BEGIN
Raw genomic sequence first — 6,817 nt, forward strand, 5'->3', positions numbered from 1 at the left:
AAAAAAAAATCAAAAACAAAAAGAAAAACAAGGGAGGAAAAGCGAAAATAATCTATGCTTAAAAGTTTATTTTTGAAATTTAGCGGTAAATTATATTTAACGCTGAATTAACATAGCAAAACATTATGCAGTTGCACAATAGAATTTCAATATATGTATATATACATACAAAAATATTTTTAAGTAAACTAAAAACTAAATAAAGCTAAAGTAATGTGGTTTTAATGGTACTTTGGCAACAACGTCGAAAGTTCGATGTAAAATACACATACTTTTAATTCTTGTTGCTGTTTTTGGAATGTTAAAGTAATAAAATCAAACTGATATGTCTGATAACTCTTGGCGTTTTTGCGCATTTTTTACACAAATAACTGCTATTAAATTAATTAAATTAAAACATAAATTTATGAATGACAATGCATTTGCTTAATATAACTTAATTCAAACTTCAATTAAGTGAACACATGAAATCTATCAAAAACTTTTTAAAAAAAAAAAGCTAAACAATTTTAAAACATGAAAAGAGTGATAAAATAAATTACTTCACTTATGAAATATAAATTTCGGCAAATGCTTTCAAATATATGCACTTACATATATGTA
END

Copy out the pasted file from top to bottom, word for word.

Raw genomic sequence first — 6,817 nt, forward strand, 5'->3', positions numbered from 1 at the left:
AAAAAAAAATCAAAAACAAAAAGAAAAACAAGGGAGGAAAAGCGAAAATAATCTATGCTTAAAAGTTTATTTTTGAAATTTAGCGGTAAATTATATTTAACGCTGAATTAACATAGCAAAACATTATGCAGTTGCACAATAGAATTTCAATATATGTATATATACATACAAAAATATTTTTAAGTAAACTAAAAACTAAATAAAGCTAAAGTAATGTGGTTTTAATGGTACTTTGGCAACAACGTCGAAAGTTCGATGTAAAATACACATACTTTTAATTCTTGTTGCTGTTTTTGGAATGTTAAAGTAATAAAATCAAACTGATATGTCTGATAACTCTTGGCGTTTTTGCGCATTTTTTACACAAATAACTGCTATTAAATTAATTAAATTAAAACATAAATTTATGAATGACAATGCATTTGCTTAATATAACTTAATTCAAACTTCAATTAAGTGAACACATGAAATCTATCAAAAACTTTTTAAAAAAAAAAAGCTAAACAATTTTAAAACATGAAAAGAGTGATAAAATAAATTACTTCACTTATGAAATATAAATTTCGGCAAATGCTTTCAAATATATGCACTTACATATATGTA